Writing X.400 O/R Names
RFC 1685

Document Type RFC - Informational (August 1994; Errata)
Was draft-rare-msg-ornames (individual)
Author Harald Alvestrand 
Last updated 2020-01-21
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Network Working Group                                      H. Alvestrand
Request for Comments: 1685                                       UNINETT
RARE Technical Report: 12                                    August 1994
Category: Informational

                        Writing X.400 O/R Names

Status of this Memo

   This memo provides information for the Internet Community.  It does
   not specify an Internet Standard of any kind.  Distribution of this
   memo is unlimited.

1. Introduction

   There is a need for human beings who use X.400 systems to be able to
   write down O/R names in a uniform way.

   There has been a preexisting recommendation on how to write O/R names
   for human consumption in the RARE community. Now that the ISO/ITU has
   adopted a recommendation on how to do this [1], RARE needs to update
   its recommendation on writing O/R names to take this standard into

2. Recommendations on writing O/R names

   RARE recommends that the ISO standard be followed when writing O/R
   names. The ISO/ITU standard contains a number of options. RARE makes
   the following recommendations:

      -    The "main" abbreviations, G, I, S, O, OU1, OU2, P, A and C
           are used. They should be written using UPPER CASE.

      -    The separation character should be semicolon (;).

      -    The ADMD value "blank" is expressed by omitting the
           attribute. No other interpretation of a missing ADMD
           attribute is allowed.

      -    The recommended sequence is G=;I=;S=;O=;OU1=;OU2=;P=;A=;C=;

   This means that the O, OU1 and so on will be in opposite order to the
   fields of an Internet domain name; the reason for choosing the
   ISO/ITU order is that this will be more common among users of X.400

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RFC 1685                Writing X.400 O/R Names              August 1994

3. Copy of the recommmendation

   This is a COPY of a DRAFT of the relevant appendix. For the
   authoritative text, consult the ITU standard itself.

   Final text for AMENDMENT, 7 February 1993

   Annex to CCITT Rec. F.401 and ISO/IEC 10021-2/Am.1

   Annex F

      Representation of O/R addresses for human usage (This annex does
      not form an integral part of this Recommendation|International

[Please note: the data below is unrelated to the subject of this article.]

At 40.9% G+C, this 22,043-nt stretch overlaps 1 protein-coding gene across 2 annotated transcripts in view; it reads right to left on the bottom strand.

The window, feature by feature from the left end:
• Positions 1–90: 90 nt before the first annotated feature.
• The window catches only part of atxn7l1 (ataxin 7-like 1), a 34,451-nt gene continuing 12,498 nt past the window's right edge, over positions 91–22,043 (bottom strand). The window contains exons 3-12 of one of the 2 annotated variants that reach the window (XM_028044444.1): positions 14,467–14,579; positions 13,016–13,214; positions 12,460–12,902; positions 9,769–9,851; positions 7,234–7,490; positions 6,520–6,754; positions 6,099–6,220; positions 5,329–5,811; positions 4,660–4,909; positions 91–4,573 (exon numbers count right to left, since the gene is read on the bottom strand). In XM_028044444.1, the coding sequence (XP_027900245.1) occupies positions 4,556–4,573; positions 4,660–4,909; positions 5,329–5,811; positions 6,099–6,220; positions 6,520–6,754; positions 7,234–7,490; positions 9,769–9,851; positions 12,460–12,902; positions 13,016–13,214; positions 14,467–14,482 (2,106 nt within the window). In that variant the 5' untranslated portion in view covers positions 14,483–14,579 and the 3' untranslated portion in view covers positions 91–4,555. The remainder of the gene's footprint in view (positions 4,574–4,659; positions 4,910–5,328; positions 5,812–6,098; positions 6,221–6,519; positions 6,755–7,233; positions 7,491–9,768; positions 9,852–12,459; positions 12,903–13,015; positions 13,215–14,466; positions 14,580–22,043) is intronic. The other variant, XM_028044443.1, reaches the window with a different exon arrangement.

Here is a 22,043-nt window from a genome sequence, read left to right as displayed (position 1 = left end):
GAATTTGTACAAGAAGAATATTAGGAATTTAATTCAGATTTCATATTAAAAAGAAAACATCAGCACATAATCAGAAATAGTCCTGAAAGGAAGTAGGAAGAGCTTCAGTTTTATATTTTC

F.1 Purpose

      An O/R address (specified in clause 18) consists of a set of
      values of attributes taken from the list shown in Table F.1. In
      order to represent visually an address to a human user, and to
      enable the user to enter the address into a user interface, each
      attribute value needs to be associated with the correct attribute
      type. Many of the names of the attribute types shown in Table F.1
      are too long for convenient usage on paper or a screen. There is a
      need for a format which allows attributes to be represented
      concisely, e.g., on a business card.

      This annex specifies how addresses can be expressed concisely
      using labels to represent the attribute types. There are three
      categories of attributes: those standard mnemonic attributes which
      are most likely to be found in O/R addresses represented for human
      usage (e.g., on business cards), those used in physical delivery
      addresses, and other specialised attributes (including domain
      defined attributes). In order to provide a format which is as
      concise as possible, many of the labels are single characters.
      This also makes them less language dependent.

      Clause F.3 specifies the format for the representation of
      addresses, and clause F.4 specifies the characteristics necessary
      for user interfaces which are intended to be used in conjunction
      with this format.

   F.2 Scope

      A labelled format for the communication of O/R addresses to human
      users is specified. The format consists of a set of pairs of
      labels and attribute-values. The characteristics of a user
      interface which are necessary to accept addresses given in this

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RFC 1685                Writing X.400 O/R Names              August 1994

      format are also specified.

      In addition a self-explanatory format suitable for use where there
      is more space, e.g., in printed material and in the user
      interface, is specified.

   F.3 Format

   F.3.1 General

      The objective of the labelled format is to enable O/R addresses to
      be represented in a format which is concise and which can be
      accurately transcribed by human users. This can be facilitated by
      careful consideration of which attributes and values are used to
      form an O/R address.

      If the attributes of an O/R address include characters from an
      extended character set, human users who do not normally use the
      same extended character set may have difficulty representing the
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